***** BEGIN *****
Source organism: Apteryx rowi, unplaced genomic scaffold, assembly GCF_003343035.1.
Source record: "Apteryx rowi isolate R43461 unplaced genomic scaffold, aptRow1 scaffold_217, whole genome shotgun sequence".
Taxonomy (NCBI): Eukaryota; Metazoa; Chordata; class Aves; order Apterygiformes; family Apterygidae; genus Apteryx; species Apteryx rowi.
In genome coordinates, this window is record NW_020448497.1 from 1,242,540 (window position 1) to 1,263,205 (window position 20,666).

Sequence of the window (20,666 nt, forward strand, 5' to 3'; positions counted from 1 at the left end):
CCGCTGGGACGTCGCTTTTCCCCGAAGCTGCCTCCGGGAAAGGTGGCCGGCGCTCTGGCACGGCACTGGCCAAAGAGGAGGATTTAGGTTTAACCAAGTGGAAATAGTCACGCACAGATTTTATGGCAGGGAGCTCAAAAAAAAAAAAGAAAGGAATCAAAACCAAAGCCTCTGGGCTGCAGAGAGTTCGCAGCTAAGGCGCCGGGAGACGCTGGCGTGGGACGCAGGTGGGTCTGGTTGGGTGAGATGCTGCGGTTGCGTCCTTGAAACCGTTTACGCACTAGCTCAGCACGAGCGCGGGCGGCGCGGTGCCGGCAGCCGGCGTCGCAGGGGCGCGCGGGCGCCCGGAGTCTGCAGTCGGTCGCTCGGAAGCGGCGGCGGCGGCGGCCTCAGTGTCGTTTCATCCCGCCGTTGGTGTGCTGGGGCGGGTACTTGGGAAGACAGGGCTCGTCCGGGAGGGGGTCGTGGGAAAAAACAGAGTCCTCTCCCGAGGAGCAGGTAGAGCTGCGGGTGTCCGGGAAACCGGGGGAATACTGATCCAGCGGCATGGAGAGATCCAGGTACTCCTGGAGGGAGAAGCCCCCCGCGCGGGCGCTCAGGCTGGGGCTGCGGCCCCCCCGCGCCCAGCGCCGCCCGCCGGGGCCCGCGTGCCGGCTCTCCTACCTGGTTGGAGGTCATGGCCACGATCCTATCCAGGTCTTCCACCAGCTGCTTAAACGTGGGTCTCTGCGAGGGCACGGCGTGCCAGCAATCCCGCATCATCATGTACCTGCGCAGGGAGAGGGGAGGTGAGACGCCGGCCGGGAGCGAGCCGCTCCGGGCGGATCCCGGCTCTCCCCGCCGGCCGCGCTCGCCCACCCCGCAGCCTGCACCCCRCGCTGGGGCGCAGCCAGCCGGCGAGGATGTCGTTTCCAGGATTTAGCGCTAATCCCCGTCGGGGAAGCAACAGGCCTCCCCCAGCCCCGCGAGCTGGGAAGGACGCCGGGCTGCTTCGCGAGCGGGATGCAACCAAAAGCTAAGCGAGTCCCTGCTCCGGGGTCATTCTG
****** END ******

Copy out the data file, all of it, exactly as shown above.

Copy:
Source organism: Apteryx rowi, unplaced genomic scaffold, assembly GCF_003343035.1.
Source record: "Apteryx rowi isolate R43461 unplaced genomic scaffold, aptRow1 scaffold_217, whole genome shotgun sequence".
Taxonomy (NCBI): Eukaryota; Metazoa; Chordata; class Aves; order Apterygiformes; family Apterygidae; genus Apteryx; species Apteryx rowi.
In genome coordinates, this window is record NW_020448497.1 from 1,242,540 (window position 1) to 1,263,205 (window position 20,666).

Sequence of the window (20,666 nt, forward strand, 5' to 3'; positions counted from 1 at the left end):
CCGCTGGGACGTCGCTTTTCCCCGAAGCTGCCTCCGGGAAAGGTGGCCGGCGCTCTGGCACGGCACTGGCCAAAGAGGAGGATTTAGGTTTAACCAAGTGGAAATAGTCACGCACAGATTTTATGGCAGGGAGCTCAAAAAAAAAAAAGAAAGGAATCAAAACCAAAGCCTCTGGGCTGCAGAGAGTTCGCAGCTAAGGCGCCGGGAGACGCTGGCGTGGGACGCAGGTGGGTCTGGTTGGGTGAGATGCTGCGGTTGCGTCCTTGAAACCGTTTACGCACTAGCTCAGCACGAGCGCGGGCGGCGCGGTGCCGGCAGCCGGCGTCGCAGGGGCGCGCGGGCGCCCGGAGTCTGCAGTCGGTCGCTCGGAAGCGGCGGCGGCGGCGGCCTCAGTGTCGTTTCATCCCGCCGTTGGTGTGCTGGGGCGGGTACTTGGGAAGACAGGGCTCGTCCGGGAGGGGGTCGTGGGAAAAAACAGAGTCCTCTCCCGAGGAGCAGGTAGAGCTGCGGGTGTCCGGGAAACCGGGGGAATACTGATCCAGCGGCATGGAGAGATCCAGGTACTCCTGGAGGGAGAAGCCCCCCGCGCGGGCGCTCAGGCTGGGGCTGCGGCCCCCCCGCGCCCAGCGCCGCCCGCCGGGGCCCGCGTGCCGGCTCTCCTACCTGGTTGGAGGTCATGGCCACGATCCTATCCAGGTCTTCCACCAGCTGCTTAAACGTGGGTCTCTGCGAGGGCACGGCGTGCCAGCAATCCCGCATCATCATGTACCTGCGCAGGGAGAGGGGAGGTGAGACGCCGGCCGGGAGCGAGCCGCTCCGGGCGGATCCCGGCTCTCCCCGCCGGCCGCGCTCGCCCACCCCGCAGCCTGCACCCCRCGCTGGGGCGCAGCCAGCCGGCGAGGATGTCGTTTCCAGGATTTAGCGCTAATCCCCGTCGGGGAAGCAACAGGCCTCCCCCAGCCCCGCGAGCTGGGAAGGACGCCGGGCTGCTTCGCGAGCGGGATGCAACCAAAAGCTAAGCGAGTCCCTGCTCCGGGGTCATTCTG